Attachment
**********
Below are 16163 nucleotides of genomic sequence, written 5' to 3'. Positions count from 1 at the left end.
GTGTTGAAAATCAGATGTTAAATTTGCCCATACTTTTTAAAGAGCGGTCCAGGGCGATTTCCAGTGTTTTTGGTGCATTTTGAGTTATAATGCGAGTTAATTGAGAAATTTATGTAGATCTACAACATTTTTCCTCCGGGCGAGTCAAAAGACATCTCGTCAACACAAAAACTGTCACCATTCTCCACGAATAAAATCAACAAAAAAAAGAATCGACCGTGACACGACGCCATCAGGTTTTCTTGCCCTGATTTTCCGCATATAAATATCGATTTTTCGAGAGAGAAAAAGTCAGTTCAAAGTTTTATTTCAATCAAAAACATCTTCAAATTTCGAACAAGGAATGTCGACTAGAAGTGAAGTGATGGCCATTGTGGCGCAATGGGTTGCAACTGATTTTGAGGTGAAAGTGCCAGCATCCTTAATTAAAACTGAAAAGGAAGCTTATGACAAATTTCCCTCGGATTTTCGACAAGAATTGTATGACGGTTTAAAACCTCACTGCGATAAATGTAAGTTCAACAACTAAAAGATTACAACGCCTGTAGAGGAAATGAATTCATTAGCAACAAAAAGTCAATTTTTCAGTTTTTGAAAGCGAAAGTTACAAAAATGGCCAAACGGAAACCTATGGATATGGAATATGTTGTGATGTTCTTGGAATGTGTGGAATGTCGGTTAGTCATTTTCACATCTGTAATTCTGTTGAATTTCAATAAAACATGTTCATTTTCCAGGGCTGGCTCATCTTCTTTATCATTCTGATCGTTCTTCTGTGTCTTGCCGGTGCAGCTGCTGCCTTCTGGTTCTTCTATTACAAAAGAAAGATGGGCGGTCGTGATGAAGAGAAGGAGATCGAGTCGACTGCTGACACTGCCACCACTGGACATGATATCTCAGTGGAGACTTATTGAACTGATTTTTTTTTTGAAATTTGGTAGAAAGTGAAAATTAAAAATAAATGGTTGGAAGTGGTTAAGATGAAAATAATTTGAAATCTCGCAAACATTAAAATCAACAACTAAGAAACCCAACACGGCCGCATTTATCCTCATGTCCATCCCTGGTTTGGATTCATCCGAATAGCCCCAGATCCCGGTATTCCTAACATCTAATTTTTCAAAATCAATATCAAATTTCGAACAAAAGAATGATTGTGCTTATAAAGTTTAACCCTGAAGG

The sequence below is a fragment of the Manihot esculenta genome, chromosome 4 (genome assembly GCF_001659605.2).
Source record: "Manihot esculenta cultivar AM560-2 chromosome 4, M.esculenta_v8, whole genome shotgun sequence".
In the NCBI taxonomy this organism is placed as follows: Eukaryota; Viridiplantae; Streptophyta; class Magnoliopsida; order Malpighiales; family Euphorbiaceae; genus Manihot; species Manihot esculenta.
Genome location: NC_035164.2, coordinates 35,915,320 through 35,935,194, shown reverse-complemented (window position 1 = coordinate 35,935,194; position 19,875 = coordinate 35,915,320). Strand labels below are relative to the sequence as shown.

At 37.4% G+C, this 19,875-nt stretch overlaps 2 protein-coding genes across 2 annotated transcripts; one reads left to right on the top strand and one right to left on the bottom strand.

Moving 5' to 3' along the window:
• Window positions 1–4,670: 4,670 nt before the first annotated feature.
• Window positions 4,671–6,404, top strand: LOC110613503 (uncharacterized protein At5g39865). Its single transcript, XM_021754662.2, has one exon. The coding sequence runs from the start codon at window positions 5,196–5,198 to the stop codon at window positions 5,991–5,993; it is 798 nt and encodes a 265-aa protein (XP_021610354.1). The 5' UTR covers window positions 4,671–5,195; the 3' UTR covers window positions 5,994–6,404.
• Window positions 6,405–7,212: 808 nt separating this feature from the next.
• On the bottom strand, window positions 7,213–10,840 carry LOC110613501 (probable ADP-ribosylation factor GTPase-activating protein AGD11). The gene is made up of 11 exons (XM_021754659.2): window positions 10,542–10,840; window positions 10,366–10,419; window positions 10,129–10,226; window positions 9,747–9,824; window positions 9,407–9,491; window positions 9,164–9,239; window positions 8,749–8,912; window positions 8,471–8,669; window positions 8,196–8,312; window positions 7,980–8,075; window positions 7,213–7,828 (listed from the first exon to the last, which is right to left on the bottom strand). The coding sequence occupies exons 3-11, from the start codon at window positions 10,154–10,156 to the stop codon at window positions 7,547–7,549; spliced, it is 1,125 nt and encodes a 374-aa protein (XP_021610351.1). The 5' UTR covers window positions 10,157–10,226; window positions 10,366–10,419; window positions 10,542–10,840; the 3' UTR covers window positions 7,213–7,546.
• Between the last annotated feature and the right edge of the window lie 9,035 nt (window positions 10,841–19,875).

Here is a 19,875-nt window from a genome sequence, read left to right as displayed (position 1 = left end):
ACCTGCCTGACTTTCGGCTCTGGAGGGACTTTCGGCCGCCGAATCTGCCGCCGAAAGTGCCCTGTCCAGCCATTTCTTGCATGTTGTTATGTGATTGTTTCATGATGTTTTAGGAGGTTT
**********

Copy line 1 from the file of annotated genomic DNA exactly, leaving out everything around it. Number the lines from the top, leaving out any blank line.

Below are 16163 nucleotides of genomic sequence, written 5' to 3'. Positions count from 1 at the left end.